A plug for gunpowder...the restaurant, that is. It’s been a while since I’ve come across an eating joint that’s as aptly named as this delightful little place in Hauz Khas Village: the food explodes in your mouth, and I mean that in the best possible way (mirchi-intolerants, desist).
Gunpowder: The Peninsular Kitchen is fast developing an intense following among south Delhi’s cultural set – artists, publishers, authors. I heard about it from four different people in the space of two days (hat tips to Mary Therese Kurkalang of the German Book Office and Chiki Sarkar of Random House India) and one danger is that it may soon have more customers than it can handle (even though it isn't easy to find and you have to walk up three flights of stairs). Much like the Goan eatery Bernardo’s, which sadly moved from C R Park to Gurgaon a couple of years ago, Gunpowder is a small place, run by two people with a little help from friends and volunteers; already the owner Satish Warrier is requesting people to call up and make reservations before dropping in for dinner.
We’ve only been once so far (technically, twice: the first time we didn’t have cash, they didn’t have a card machine and there wasn’t an ATM close enough) but plan to go again very soon. We had pork in Coorg spices (a generous quantity - enough for two people with moderate appetites), the fluffiest Malabar parottas I’ve ever laid teeth on, and Andhra “meen” fish curry with steamed rice. It was all spectacularly hot and spectacularly good. The pepper chicken and beerkai mutton are next on my list, and their daal sounds promising too. The menu is small – and handwritten, in a register – but that isn’t a problem; we aren’t going to tire of this food anytime soon.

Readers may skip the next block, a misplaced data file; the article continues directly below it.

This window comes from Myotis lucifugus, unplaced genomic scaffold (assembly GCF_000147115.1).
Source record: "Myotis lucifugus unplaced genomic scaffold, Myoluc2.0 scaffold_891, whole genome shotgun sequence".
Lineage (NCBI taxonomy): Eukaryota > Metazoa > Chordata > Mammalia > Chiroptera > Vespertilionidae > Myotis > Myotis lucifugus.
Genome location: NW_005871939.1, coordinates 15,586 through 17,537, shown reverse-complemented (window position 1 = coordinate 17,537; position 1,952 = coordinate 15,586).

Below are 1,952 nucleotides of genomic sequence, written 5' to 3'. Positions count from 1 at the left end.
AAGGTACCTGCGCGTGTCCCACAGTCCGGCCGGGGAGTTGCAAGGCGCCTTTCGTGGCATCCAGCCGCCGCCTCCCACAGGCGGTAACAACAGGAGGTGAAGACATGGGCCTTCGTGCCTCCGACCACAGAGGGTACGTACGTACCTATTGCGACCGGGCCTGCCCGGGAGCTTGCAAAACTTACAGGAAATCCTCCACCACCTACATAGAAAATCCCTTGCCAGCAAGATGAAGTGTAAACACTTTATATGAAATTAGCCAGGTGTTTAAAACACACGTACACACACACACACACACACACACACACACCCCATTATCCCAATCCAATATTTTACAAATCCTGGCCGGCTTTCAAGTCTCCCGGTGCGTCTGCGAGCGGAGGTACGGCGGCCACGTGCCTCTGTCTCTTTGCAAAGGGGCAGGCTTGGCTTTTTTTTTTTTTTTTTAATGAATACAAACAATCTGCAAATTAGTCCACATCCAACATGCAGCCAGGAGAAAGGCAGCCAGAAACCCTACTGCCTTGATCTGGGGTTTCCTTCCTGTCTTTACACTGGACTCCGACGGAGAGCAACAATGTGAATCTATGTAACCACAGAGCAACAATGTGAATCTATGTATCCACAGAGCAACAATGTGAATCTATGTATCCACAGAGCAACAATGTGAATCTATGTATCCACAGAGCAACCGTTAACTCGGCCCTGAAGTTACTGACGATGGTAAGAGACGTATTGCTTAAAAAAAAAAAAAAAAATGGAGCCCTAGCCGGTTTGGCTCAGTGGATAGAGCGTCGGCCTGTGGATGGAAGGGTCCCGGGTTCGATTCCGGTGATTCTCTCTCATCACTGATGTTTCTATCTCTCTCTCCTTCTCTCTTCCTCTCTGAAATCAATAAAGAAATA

Check the Facebook page for details and updates (and dire warnings about lack of kitchen help).